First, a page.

Legal Alerts

U.S. Sanctions Pressure Continues to Intensify on Multiple Fronts

Washington, D.C. (October 24, 2022) - In recent weeks, the U.S. government has taken actions on multiple fronts to step up sanctions pressure against Russia. These new developments affect many types of business dealings, and U.S. companies should be alert to their ever-increasing need for vigilance to avoid potential legal vulnerability and adverse consequences to their reputation and bottom line.

Recent U.S. government actions include:

  • Several actions on September 15, 2022:
    • Designation of 22 additional Russian individuals and two entities as facilitators of aggression against Ukraine.
    • Issuance of a new Office of Foreign Assets Control (OFAC) Frequently Asked Questions document, FAQ 1082, which provides warnings on the increased risk to U.S. and non-U.S. financial institutions of facilitating Russia’s efforts to evade sanctions against its financial system through expanded use of its National Payment Card System (NSPK) or the Mir National Payment System.
    • Prohibition of the “exportation, reexportation, sale, or supply, directly or indirectly, from the United States or by a United States person, wherever located, of quantum computing services to any person located in the Russian Federation.” This OFAC Determination was accompanied by FAQ 1086, which provides a broad definition of quantum computing, as well as action by the Commerce Department’s Bureau of Industry and Security (BIS) that imposed additional export controls applicable to Russia and Belarus on quantum computing hardware, software, and technology.
  • The September 29 indictment of U.K. businessman Graham Bonham-Carter for sanctions evasion efforts benefitting a sanctioned Russian oligarch. Arrested in the U.K. on October 11 and now the subject of a U.S. extradition request, Bonham-Carter was charged with engaging in more than $1 million in illicit transactions associated with real estate properties owned by the oligarch in New York and Washington, DC. The prosecution resulted from an investigation coordinated through the Justice Department’s multi-agency Task Force KleptoCapture.
  • The September 30 imposition of sanctions against more than 300 additional Russian individuals, including 278 members of the Russian Federation’s legislature and three key leaders of its financial infrastructure, as well as numerous additional companies. At the same time, OFAC issued broad guidance in the form of FAQ 1091, which provides examples of activities that the U.S. is prepared to regard as “material support” for sanctioned persons or sanctionable activity, including actions taken in third countries and attempts to evade sanctions. BIS acted as well, publishing new guidance stating that U.S. export controls on Russia can be applied to entities in third countries that seek to provide material support for Russia’s and Belarus’s military and industrial sectors, including to replenish (“backfill”) technologies and other items prohibited by the U.S. and allies and partners that have implemented substantially similar controls.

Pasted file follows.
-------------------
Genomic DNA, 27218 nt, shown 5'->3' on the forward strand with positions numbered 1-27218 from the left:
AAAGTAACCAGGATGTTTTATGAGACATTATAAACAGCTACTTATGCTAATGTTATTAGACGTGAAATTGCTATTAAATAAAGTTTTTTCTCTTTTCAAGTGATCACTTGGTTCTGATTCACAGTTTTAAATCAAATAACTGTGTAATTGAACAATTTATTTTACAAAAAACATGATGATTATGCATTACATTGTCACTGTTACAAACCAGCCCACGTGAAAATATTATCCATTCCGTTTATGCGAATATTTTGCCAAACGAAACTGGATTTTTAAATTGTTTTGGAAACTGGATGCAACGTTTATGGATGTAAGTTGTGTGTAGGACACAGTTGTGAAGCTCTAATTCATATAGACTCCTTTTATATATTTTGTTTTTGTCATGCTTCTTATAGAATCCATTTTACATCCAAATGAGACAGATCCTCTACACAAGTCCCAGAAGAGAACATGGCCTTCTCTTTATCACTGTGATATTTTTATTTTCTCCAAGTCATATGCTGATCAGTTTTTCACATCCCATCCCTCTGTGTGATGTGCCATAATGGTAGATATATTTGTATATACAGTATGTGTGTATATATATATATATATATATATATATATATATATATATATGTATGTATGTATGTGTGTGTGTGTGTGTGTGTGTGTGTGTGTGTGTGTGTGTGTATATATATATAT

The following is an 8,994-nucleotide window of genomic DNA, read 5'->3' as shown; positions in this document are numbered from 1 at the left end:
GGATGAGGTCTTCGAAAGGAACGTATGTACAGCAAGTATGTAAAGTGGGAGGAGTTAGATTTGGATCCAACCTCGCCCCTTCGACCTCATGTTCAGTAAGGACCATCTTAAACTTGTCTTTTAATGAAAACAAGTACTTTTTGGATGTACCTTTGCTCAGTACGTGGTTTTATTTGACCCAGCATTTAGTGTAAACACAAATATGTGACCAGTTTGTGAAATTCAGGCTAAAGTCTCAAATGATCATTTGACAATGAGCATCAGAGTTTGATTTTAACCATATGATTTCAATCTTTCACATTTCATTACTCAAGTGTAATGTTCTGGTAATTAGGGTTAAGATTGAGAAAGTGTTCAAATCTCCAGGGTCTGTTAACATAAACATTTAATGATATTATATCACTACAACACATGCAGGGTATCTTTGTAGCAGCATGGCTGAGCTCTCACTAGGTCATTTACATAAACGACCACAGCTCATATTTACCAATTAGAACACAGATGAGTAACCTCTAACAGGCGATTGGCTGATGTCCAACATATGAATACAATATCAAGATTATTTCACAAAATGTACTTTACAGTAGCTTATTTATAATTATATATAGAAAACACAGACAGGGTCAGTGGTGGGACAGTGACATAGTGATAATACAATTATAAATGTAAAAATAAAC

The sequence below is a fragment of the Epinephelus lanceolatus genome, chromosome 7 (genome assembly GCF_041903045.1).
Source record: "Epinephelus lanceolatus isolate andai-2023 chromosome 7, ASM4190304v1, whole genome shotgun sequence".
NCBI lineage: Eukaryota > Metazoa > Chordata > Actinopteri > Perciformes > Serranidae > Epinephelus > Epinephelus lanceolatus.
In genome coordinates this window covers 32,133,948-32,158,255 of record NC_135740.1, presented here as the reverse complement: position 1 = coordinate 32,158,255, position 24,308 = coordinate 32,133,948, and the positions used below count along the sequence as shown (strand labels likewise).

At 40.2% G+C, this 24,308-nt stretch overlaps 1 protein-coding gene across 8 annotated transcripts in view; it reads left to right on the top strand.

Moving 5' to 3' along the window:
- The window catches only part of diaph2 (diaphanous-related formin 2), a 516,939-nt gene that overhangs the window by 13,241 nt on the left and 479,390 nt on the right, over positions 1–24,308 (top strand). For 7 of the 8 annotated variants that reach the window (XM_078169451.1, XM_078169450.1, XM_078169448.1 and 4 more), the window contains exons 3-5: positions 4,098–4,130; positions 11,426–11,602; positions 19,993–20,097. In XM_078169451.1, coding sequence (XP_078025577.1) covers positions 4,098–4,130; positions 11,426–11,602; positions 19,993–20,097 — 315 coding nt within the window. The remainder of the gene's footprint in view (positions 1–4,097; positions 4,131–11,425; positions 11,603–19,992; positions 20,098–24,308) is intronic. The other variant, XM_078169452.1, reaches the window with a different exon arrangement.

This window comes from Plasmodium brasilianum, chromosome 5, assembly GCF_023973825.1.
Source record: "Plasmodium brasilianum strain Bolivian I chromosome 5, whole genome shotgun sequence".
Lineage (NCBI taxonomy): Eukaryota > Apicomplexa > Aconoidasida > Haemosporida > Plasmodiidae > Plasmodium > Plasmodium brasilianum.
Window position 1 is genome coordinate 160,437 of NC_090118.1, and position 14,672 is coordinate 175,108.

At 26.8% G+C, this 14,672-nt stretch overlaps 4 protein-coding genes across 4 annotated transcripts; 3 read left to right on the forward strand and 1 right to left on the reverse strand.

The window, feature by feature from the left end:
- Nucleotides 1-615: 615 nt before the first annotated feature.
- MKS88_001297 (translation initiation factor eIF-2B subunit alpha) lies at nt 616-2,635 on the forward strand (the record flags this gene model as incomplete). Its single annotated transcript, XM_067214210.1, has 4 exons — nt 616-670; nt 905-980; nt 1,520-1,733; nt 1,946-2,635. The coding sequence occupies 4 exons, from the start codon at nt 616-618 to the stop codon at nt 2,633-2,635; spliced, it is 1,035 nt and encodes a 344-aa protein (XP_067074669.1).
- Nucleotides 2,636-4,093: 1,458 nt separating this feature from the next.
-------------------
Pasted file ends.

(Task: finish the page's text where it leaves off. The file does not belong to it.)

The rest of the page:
• October 12 reports attributed to White House sources that the Biden Administration is considering imposing sanctions, tariffs, or a U.S. import ban on Russian exports of aluminum, a move that could have major impacts on international markets for this essential metal.
  • The October 14 joint Departments of Treasury, Commerce, and State Alert on the Impact of Sanctions and Export Controls on Russia’s Military-Industrial Complex. The Alert details the many actions taken by the U.S. government against the Russian Federation since February 2022, and is intended “to inform the public of the impact of sanctions and export control restrictions targeting Russia’s defense capabilities and warn of the risks of supporting Russia’s military-industrial complex.”
  • The October 19 announcement of criminal prosecutions against nearly a dozen individuals and two Europe-based corporate entities for violations of U.S. sanctions laws through use of shell companies, correspondent bank accounts, and cryptocurrency (see our alert from October 21, “Federal Prosecutors Ramp Up Sanctions Violation Prosecutions”), which illustrates the increasingly aggressive U.S. approach toward sanctions enforcement actions.

Taken together, there is little doubt that the U.S. is prepared to continue ratcheting up sanctions pressure and taking strong measures against any form of evasion. U.S. businesses should take note that it is not enough simply to ensure straightforward compliance with sanctions requirements. Rather, avoiding legal vulnerability now requires extra measures of diligence in their supply chains and business dealings.

For more information on these developments, contact the author or editor of this post. Visit our Ukraine Conflict Response Practice page for additional alerts in this area.


Jane C. Luxton, Managing Partner - Washington, D.C.


Andrew Pidgirsky, Partner

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